Oleg Pupovac’s earliest memory is a small figurine of a lion, perched on the dresser in his parents’ bedroom in their small home in Raštević, just outside Zadar.
The house was built brick by brick by his grandfather Petar. The youngest of three children and the only boy, Oleg would have been named Petar, except his father didn’t like the idea of his son being named after someone who died so young. Raštević only has a population of about 650 people, many of whom have familial ties to the land dating back to the thirteenth century. The school has 30 pupils. His Baba, Jela, still lives there. At 92 years old she was born on that land, and she’s one of the few who returned.
“Most people didn’t grow up how I grew up,” says Pupovac, who lived in eight different countries as a result of the Jugoslav wars, which lasted 10 years and displaced almost 4.5 million people, before moving to Australia on his own only weeks after his nineteenth birthday.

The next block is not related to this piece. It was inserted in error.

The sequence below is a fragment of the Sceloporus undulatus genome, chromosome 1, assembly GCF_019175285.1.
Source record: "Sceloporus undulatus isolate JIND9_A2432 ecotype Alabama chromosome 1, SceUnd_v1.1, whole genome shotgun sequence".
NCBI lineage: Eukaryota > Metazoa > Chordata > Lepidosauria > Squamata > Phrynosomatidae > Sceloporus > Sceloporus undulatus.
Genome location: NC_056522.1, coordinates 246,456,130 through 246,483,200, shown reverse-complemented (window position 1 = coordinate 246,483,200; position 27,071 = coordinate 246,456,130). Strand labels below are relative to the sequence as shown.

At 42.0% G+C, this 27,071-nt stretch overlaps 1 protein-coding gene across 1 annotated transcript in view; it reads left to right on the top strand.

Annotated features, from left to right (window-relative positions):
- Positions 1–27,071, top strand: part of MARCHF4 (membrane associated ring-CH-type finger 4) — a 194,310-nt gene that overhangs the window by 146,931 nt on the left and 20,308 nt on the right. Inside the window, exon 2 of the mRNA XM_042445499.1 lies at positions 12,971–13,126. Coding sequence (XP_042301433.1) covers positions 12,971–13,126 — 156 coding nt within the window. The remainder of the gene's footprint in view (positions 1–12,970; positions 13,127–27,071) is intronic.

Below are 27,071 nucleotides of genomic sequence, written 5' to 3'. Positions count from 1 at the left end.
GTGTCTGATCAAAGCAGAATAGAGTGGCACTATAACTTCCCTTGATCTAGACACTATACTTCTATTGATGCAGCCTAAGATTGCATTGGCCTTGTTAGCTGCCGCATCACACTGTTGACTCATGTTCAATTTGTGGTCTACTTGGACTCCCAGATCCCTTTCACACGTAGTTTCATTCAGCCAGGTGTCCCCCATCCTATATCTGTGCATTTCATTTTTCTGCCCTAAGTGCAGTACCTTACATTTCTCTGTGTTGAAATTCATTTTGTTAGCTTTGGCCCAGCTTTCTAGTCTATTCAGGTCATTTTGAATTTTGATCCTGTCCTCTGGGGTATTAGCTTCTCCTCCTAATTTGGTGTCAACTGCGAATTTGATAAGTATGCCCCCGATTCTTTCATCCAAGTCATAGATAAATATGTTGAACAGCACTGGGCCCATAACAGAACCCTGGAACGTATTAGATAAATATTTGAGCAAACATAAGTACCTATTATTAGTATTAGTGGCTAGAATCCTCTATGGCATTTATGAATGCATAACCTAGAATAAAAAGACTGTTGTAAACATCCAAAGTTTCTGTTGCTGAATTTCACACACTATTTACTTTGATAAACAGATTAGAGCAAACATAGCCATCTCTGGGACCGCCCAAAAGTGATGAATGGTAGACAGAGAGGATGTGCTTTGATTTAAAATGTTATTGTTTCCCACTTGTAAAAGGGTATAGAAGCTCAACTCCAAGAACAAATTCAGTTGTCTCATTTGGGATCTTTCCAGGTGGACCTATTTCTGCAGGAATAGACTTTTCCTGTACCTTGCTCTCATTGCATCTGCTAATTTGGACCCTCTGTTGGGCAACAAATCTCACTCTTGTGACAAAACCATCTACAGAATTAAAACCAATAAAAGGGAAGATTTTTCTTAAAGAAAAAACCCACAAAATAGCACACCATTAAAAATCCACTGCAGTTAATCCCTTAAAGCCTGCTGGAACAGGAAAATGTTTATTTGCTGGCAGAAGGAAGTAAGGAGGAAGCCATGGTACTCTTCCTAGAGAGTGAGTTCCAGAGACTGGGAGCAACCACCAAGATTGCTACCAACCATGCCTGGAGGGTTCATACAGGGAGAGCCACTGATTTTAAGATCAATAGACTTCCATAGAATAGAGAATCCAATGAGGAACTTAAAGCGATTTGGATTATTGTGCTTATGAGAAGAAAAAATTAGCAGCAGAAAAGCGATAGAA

“I find it interesting how a situation like mine is often interpreted back to me by others,” he says. “I got to talking with a stranger recently who asked about my accent.”
Strangers do this a lot, it seems. His Rs are hard but not forward. He sounds American …ish. He first learned English in Kuwait and practised it in Poland, Bahrain and Lebanon, tutored mostly by Americans.
“After explaining that no, I’m not Canadian – that I’m Serbo/Croatian – the topic of ‘the war’ comes up. Because it was just one, right? THE war. This guy asks me what ‘my thoughts are on the whole situation’ and, before I can answer – because that’s a very loaded question with a very long, complicated answer – he’s telling me that he watched a BBC program about it. He’s telling me that it’s fucked up what they (the Serbs and the Croats, he means) did.”
But this isn’t a story about the war, Pupovac insists. “It’s not even a linear story. It’s a mixture of story telling, poetry, painting, performance and a quite a bit of my mother, singing.”